Marketing Personalization [wafact]

Personalization platforms are a new must-have for all businesses, but sometimes they look like a Christmas tree covered with decorations. To help everyone who has experienced this pain, here is a how-to guide for choosing a retail personalization platform.

In this article, I will share my opinion about why marketing personalization has become so popular, what principles should be followed when choosing a personalization platform, and what a typical decision tree might look like.

Why marketing personalization is so popular

Nobody likes spam and unnecessary offers. However, spam, robotexts, and robocalls will increase dramatically in 2023. If a store makes marketing at least a bit more human by remembering previous purchases and personalized messages, the customers’ attitude towards it changes. This approach is often called “human2human marketing” or “marketing with a human face.” This means: do not spam; do not pressure a buyer; help them make an informed choice based on personalization.

Below is the data I’ve collected on the added revenue from personalized campaigns among Mindbox clients. The dark green bar is the lowest added revenue among the companies in a particular industry. The light green bar is the highest one.

Direct channel revenue share
Direct channel revenue share

For example, newsletter personalization can add 3-16% in revenue among retailers selling home goods and furniture.

When brands realized the potential of personalization, the marketing tech sector exploded.

The number of martech companies increased from 150 in 2011 to 9.9 thousand in 2022.

There are now so many viable technologies to pick from, each with its own functions and merits.

So, how do you choose the right personalization technologies without losing your mind

Marketing personalization (automation) technology is a complex tool. Be ready for the fact that the preparation and selection of a platform will take longer than implementation.

Here are my top five tips for successful implementation:

  1. Formulate the implementation goal: a metric of success and expectations for it. Decide who will use the tool and if such people are in your company.
  2. Describe examples of scenarios for using the technology.
  3. Decide if you need customer data integration.
  4. Estimate the speed of implementation and changes.
  5. Estimate the ROI.

Principle 1. Formulate a metric of success and outline your expectations for it

The goal of platform implementation is the most important. If your team cannot agree on a clearly defined goal, you’ll never reach success. So it’s better to postpone the purchase of automation technology until everyone is aligned. Strong goals include success metrics, timelines, and a chain of responsibility that everyone agrees on.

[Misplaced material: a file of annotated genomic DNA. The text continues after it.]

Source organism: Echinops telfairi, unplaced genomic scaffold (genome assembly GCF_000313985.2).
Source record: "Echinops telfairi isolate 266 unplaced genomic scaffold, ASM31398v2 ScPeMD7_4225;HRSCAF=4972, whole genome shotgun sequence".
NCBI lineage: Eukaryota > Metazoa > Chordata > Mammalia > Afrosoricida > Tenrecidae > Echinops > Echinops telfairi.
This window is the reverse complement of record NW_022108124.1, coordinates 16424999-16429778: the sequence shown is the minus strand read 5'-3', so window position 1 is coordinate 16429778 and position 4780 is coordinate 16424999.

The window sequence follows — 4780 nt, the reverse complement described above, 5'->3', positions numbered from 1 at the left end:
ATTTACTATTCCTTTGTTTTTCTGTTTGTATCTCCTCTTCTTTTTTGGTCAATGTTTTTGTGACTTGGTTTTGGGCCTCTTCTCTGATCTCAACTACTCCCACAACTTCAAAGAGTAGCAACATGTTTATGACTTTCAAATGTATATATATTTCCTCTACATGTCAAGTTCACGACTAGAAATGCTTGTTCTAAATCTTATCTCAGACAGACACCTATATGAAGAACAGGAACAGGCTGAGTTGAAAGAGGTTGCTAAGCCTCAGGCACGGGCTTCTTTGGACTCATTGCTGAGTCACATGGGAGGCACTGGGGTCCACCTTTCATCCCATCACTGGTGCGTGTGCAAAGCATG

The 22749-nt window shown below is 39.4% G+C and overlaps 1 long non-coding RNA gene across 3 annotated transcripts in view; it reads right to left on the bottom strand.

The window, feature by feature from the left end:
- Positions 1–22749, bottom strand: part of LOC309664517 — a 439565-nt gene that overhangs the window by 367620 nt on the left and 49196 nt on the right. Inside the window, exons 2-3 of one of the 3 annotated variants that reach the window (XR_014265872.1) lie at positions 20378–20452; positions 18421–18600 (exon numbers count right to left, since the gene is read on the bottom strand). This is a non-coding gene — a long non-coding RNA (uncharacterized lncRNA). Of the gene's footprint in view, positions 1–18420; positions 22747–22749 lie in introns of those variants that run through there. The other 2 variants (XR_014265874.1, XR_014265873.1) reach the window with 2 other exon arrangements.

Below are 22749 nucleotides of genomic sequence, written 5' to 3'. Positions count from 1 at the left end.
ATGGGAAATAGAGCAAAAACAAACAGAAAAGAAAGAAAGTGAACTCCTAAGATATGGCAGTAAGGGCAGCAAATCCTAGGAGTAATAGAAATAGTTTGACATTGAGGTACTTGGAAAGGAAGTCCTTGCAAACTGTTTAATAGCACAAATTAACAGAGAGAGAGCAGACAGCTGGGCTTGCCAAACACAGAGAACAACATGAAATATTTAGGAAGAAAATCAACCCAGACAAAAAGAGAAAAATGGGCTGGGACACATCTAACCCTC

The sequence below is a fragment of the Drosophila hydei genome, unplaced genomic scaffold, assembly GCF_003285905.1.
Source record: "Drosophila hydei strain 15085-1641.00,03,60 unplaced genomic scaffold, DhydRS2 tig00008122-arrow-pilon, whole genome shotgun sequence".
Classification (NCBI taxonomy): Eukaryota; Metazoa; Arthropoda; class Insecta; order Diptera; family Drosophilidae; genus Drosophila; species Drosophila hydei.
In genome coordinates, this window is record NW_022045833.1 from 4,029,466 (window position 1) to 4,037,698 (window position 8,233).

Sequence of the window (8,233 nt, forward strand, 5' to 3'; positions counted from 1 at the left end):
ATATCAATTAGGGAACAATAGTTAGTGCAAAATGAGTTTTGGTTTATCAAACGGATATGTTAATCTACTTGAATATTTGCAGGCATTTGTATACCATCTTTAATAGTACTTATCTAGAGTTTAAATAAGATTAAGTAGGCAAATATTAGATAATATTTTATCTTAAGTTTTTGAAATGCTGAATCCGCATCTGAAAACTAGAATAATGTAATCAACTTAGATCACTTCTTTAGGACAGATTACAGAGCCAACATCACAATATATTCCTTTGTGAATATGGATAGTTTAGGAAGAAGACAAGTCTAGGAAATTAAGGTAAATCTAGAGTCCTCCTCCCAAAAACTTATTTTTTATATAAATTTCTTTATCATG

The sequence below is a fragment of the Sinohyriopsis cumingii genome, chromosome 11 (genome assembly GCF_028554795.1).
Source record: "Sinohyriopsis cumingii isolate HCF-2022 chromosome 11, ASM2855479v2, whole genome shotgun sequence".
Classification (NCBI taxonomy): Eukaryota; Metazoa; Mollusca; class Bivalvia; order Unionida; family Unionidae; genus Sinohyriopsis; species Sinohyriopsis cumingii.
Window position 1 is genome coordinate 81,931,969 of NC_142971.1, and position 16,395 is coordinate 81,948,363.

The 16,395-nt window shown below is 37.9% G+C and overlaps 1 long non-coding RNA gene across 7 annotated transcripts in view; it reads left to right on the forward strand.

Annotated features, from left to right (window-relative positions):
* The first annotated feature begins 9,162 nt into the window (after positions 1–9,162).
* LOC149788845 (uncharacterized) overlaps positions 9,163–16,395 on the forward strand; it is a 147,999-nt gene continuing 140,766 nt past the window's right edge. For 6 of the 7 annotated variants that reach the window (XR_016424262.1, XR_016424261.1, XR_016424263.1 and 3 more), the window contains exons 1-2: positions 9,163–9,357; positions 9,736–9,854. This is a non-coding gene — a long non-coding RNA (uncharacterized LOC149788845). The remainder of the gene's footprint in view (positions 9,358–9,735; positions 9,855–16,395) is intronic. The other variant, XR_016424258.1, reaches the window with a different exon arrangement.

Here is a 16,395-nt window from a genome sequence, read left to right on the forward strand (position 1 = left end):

Essential points about the metric

  • Agree on the method of calculation. Make sure that it is challenging to simulate its achievement without seeing real benefits.
  • Formulate expectations for the metric. A metric without expectations doesn’t work.

For example, the team implements a website personalization technology and makes a statement about success: Conversion has increased by 0.5%. What is this measured against? Is this a large or small amount?

Examples of bad or ineffective metrics

  • Revenue growth from an email channel measured by Google Analytics’ last-click attribution model

This metric is easy to inflate: improve the campaign design and the number of emails sent. Sometimes this is precisely what is hidden behind flashy terms like “growth hacking.” You will receive more orders attributed to the email channel using this metric.

The reason for the apparent growth in this case is traffic redistribution. Customers will often visit the website using a link from an email with a new design rather than typing a URL or using a search engine.

The changes may not affect the turnover and marginality of the business.

  • Share of customers who are members of the loyalty program or a higher average order value from members of the loyalty program

Real-life example: A chain of canteens inside business centers has implemented a loyalty program. Both metrics show excellent growth, but the company’s turnover and revenue are not increasing. Why is this happening?

The problem is that no new customers have appeared in the canteens since people from the outside simply cannot get there. The same employees from the same business centers continue to go to the canteens that they used to go to before. Only now, the audience has been divided into layers—people who spent more money registered in the loyalty program first. As a result, both metrics look rather good.

The number of program participants is growing, and the average check per participant is higher than for ordinary customers. However, there are no real benefits for the business. Moreover, there are drawbacks. The marginality of sales fell because regular customers began to buy at a discount.

Look at examples of good metrics

The examples below qualify as good measurements because it’s easy to quantify the results and challenging to inflate or misrepresent them.

United Colors of Benetton used this metric and looked at segment creation, increase in conversions and average order value to measure progress. INCANTO looked at automated recommendations based on consumer behavior to track this.

Reducing the company’s workload is the primary thing that affects this metric, as shown in the cases of Burger King and Olant. Another factor that impacts these results is reducing total marketing costs, see United Colors of Benetton.

  • Increasing transparency and rate of change

Here, the use of control groups and the number of new monthly campaigns are the two main factors that can influence this goal. Flower delivery service Blossom Flower Delivery leveraged both of these to get real, quantifiable data to improve their processes.

Examples of well-defined goals

I want toIn order toThis willInUp to